Download Policy: Content on the Website is provided to you AS IS for your information and personal use and may not be sold / licensed / shared on other websites without getting consent from its author. While downloading, if for some reason you are not able to download a presentation, the publisher may have deleted the file from their server.
Organic Chemistry Chapter 25 Chemistry 100
Organic Chemistry • Historically: the chemistry of products from plants and animals • Today: The chemistry of carbon- containing compounds • Wöhler (1828) made urea from ammonium cyanate • Distinction between “natural” and “synthetic” chemicals disappeared.
The world of plenty • The American Chemical Society has a database with more than 11 million organic compounds • Why so many? • Because carbon can make chains and rings, and things
Carbon • Electronic configuration 1s22s22p2 • Needs 4 electrons to complete the shell • Electronegativity 2.5 so it forms covalent bonds with other elements • 2s22p2 makes hybrid orbitalssp3 - tetrahedron
Functional Groups • We look at an organic molecule and ask “what functional groups does it have? • Examples • Alcohols have the OH group • Amines have the NH2 group • Unsaturated compounds have double or triple bonds C=C or CC
Functional groups • Acetic acid CH3COOH is a carboxylic acid - it has the -COOH group • The compound CH3NH2 is methyl amine • An amino acid like glycine (see picture) has both the carboxylate and the amino group
Categorizing organic compounds • There are so many we need a system to name them • Unlike biologists we use English words, but sometimes you would not know this!
Hydrocarbonscontain only C and H • Aliphatic (meaning derived from fats) • Alkanes CnH2n+2 • Alkenes CnH2n • Alkynes CnH2n-2 • Aromatic (yes - they smell) contain one or more benzene rings
Alkanes CnH2n+2 • n = 1 Methane (marsh gas) CH4 • n = 2 Ethane C2H6 • n = 3 Propane C3H8 • n = 4 Butane C4H10 • n = 5 Pentane (liquid) C5H12 • n = 6 Hexane C6H14 • n = 7 Heptane C7H16 • n = 8 Octane C8H18 • n = 9 Nonane C9H20 • n = 10 Decane C10H22
Butane Condensed formula (two forms) Lewis structural formula
Iso-butane A branched chain We may think of this as CH3CH2CH3 with one of the H atoms substituted by a CH3 group
Alkylgroups CH3Cl methyl chloride CH3CH2CH2OH n-propyl alcohol
Naming larger alkanes • Find the longest continuous chain. Use this as the base name • Number the C atoms, starting from the nearest substitution • Name and give location of each substitued group • When more than one group at the same location: use di, tri, tetra, penta if they are the same name in alphabetical order, if different
Cycloalkanes CnH2n Cyclopropane cyclobutane cyclopentane cyclohexane
Reactions of alkanes • Combustion • Substitution reactions C2H6 + Cl2 C2H5Cl + HCl
Unsaturated hydrocarbons • alkenes CnH2n contain a double bond ethylene or ethene C2H4 propylene or propene C3H6 • alkynes CnH2n-2 contain a triple bond acetylene C2H2 propyne C3H4
C H C H 3 3 2-methyl-2-butene H C H 3 H C C H C H 3 2 3 2-pentene H H C H C H = C H 3 2 Sample alkenes
Alcohols; R-OH • The hydroxyl or alcohol functional group -OH • The OH group is polar; hydrogen bonding makes alcohols more soluble in water than in hydrocarbons • CH3OH methyl alcohol, methanol, “wood alcohol”. Impurity in moonshine; causes blindness • CH3CH2OH ethyl alcohol, ethanol, “alcohol” Prepared by fermentation of sugar-containing plant material.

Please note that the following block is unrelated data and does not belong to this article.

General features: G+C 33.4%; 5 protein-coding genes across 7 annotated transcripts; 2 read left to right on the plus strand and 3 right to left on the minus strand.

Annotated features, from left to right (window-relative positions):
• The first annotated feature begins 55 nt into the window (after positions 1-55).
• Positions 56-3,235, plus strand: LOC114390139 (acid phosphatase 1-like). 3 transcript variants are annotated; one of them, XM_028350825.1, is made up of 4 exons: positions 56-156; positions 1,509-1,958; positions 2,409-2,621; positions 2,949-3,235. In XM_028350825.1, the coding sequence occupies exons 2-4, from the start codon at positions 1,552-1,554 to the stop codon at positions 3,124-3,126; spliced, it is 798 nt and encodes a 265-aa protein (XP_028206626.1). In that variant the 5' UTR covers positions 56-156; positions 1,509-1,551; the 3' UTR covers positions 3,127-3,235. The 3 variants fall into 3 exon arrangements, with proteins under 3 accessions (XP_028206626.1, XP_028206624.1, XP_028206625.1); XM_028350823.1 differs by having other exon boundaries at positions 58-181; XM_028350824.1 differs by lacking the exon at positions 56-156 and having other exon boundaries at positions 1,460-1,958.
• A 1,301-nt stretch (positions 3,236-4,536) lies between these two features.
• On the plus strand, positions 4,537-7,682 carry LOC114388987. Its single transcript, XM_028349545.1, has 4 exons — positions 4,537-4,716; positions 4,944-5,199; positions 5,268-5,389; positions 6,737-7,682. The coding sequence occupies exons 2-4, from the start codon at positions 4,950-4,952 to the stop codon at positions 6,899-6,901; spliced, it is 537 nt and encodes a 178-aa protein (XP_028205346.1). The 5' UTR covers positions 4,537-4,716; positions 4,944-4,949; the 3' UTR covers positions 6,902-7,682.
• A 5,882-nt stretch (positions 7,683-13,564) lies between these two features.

Reactions with alcohols • The OH group does NOT make alcohols basic. In fact, phenol is weakly acidic. • An important reaction is esterification - the formation of esters when an alcohol reacts with an acid. See notes on carboxylic acids
Ethers R-O-R • The -O- bridge • CH3CH2-O-CH2CH3 is diethyl ether, or “ether”. Used in medicine but not as much as at one time. Very explosive! • Ethers are used industrially as solvents
Aldehydes • Some aldehydes have common names like formaldehyde and acetyaldehyde. • The other way to name them is with the al ending. CH3CH2CHO is propanal or propyl aldehyde
Esters • Carboxylic acid + alcohol ester + water • For organic chemists, reactions that generate water are called condensation reactions • The condensation reaction is called esterification • Fruity smell. Pentyl acetate (amyl acetate) gives bananas their smell but is very poisonous in large amounts.
Hydrolysis of ester • Ester + water carboxylic acid + alcohol • The reverse of esterification • When done using a base (NaOH, for example), the reaction is called saponification. • Soap was made by reacting fat (esters of stearic acid and glycerin) with NaOH to get sodium stearate.
Amines R-NH2 , R2NH, R3N • Organic chemistry’s base. • Think of amines as substituted ammonia NH3 + R RNH2 R2NH R3N • Just as NH3 is an proton acceptor making NH4+ , so amines are proton acceptors. • They also react with carboxylic acids to give amides • Horrid smell. One is called putricine, another cadaverine
Amino acids • A compound with the carboxylic acid group and the amine group
Peptides &Proteins • The amine group of one acid reacts with the carboxylic acid group of another to make a peptide • When more molecules add on, we get a polypeptide • Certain polypeptides are of biological importance - proteins
Carbohydrates • Have the general formula Cn(H2O)n • The simple sugars glucose and fructose are the basic building units of many carbohydrates. These sugar molecules can make rings. • Disaccharides like table sugar (sucrose) consists of two rings joined together. • When many rings join we get starch or cellulose. The difference is in how the rings are joined. We can digest starch but not cellulose